The Health Benefits of Anise
Anise is an annual herb that grows up to eighteen inches in height. Though native to Egypt and the Mediterranean region, it is now being grown all over the world. Its flowers are small, yellowish white and grow in umbels, whereas the leaves are feather shaped. The fruit of anise is oblong and grayish white in color. It is this part that has a wide variety of medicinal as well as culinary uses. In fact, its use dates as far back as the ancient era.
Different periods of time saw anise being used for different purposes. For instance, in the seventh century, anise was used as a remedy for curing coughs and also the Romans used it to control bad breath. In the sixteenth century, owing to its feathery appearance, it was used often as bait to trap mice. Due to its popularity, anise was listed as a taxable drug in the
Even today, anise is a very widely used herb. It is especially known for its digestive properties. Anise seeds are consumed after meals to help in the process of digestion. If crushed and added to tea, not only does it enhance the flavor, but also works as a digestive and helps relieve the problem of flatulence.
Anise, due to its antimicrobial properties, is found in a lot of over the counter remedies. The oil extracted from anise seeds is used as an expectorant. It relieves congestion by working on the secretary cells in the respiratory tract.
Though anise can be used to treat a wide range of medical conditions, a word of caution is in order. It is recommended that people with high blood pressure should not consume anise as it might exacerbate the condition, though there is no concrete scientific evidence for this.
Anise is also a popular culinary herb that is used extensively in cooking and liqueurs. Also, due to its fresh scent, it is often used as a herbal fragrance in aroma therapy. Moreover, anise is added to oral hygiene products like toothpaste and mouthwash in order to enhance their flavor and effectiveness.
Back in the ancient times, the Romans used anise to make scented oils and soaps. Perhaps the tradition of wedding cakes can be traced back to the Roman period when anise tea and cake were served after a wedding feast.
Anise Health Benefits
If you lived in the 16th century you would think mice if you heard the word anise. The feathery appearance of the leaves attracted mice like cheese. In the 7th century it was used for coughs, the Romans used it to cure bad breath, in the 14th century a tax was levied on the herb due to its popularity.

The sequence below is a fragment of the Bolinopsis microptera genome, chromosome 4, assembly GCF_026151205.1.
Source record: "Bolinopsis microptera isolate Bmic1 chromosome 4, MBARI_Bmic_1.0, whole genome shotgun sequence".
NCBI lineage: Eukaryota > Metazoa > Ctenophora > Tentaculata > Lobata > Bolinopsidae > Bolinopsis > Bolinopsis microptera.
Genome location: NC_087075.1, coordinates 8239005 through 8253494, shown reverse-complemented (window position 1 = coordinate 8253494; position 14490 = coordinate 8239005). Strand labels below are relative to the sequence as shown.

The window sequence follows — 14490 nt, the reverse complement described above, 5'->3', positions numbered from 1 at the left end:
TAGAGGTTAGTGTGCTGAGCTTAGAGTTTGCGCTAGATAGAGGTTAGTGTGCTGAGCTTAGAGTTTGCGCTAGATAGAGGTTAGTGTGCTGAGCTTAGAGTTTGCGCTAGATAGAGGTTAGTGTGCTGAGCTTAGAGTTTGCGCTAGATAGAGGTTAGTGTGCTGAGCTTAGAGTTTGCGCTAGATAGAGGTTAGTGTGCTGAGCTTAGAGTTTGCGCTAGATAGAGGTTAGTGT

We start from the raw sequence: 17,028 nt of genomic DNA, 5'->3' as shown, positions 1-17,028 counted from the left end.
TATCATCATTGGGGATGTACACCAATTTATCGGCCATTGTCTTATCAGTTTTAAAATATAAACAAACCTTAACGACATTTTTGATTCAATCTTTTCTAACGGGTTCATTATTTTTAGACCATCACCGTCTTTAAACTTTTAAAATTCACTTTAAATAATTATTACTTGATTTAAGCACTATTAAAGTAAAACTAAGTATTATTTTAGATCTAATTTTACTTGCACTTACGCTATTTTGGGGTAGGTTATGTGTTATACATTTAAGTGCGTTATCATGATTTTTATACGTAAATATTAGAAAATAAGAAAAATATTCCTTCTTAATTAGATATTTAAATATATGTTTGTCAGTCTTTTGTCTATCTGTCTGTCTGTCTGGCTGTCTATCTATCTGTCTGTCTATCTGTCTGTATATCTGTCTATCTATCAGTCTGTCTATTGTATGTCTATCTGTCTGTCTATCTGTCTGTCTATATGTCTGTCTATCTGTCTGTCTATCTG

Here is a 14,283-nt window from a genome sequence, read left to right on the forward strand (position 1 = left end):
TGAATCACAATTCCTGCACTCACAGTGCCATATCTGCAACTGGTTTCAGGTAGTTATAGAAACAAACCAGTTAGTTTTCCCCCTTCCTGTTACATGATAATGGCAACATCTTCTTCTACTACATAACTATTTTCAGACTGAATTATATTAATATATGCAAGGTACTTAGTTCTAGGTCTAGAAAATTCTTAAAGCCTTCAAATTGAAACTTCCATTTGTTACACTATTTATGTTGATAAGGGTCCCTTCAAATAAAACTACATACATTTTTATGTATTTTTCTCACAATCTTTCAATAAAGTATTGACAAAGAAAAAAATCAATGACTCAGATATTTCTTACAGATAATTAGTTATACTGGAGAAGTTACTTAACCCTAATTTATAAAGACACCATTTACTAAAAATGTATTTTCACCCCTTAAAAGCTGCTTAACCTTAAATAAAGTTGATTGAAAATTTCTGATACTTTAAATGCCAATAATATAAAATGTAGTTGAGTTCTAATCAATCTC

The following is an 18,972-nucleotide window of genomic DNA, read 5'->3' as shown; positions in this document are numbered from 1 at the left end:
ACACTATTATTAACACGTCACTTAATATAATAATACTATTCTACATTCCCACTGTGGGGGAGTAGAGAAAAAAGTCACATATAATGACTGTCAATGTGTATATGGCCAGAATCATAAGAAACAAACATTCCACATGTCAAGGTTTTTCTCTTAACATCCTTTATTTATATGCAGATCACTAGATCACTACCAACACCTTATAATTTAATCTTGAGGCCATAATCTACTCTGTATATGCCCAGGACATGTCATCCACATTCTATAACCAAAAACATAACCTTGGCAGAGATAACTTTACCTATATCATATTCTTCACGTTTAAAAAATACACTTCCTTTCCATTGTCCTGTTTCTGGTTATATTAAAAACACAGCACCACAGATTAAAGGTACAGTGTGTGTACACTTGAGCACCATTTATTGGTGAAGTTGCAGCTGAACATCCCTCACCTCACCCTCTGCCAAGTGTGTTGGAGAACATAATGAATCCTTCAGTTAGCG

The flower of anise is a small yellowish white petal umbel. The part of the herb that is used in both culinary and medicinal applications is the fruit which is a flat, oval seed that is gray to brown in color.
Native only to Egypt and the Mediterranean region, this herb has a long reputation of being a digestive aid. It is now cultivated in almost every region of the world. A simple tea made of the the crushed seeds works well to not only aid in digestion but stop the flatulence that sometimes is associated. It is a pleasant way to end any meal.
It is also used as an expectorant and mild antimicrobial which is why today in many of the over the counter products, one of the main ingredients is anise. It is the essential oil of the seed that has proven to react on the secretory cells of the respiratory tract. The flavor of anise is licorice which gives the medicinal benefits an added bonus.
It should be noted that although not proven scientifically, those with high blood pressure should avoid anise. In some people it has been shown to increase the blood pressure.
For the most part however, this herb is used as a flavoring in culinary dishes as well as in liqueurs.
It is a great herb for aromatic therapy. It was widely cultivated by the Romans for its fragrance and was used in soaps, oils, and mouth fresheners. Take whole seeds and place them in a sachet to flood your senses of the light fragrance. The seeds are ground up often and added to natural toothpastes and mouthwashes to aid in the flavoring.
Some believe that the tradition of the wedding cake in history relates back to anise. After a wedding feast anise tea and cake was served by the Romans.
Another interesting fact that is not well known about anise is that as catnip is to cats, anise is to dogs.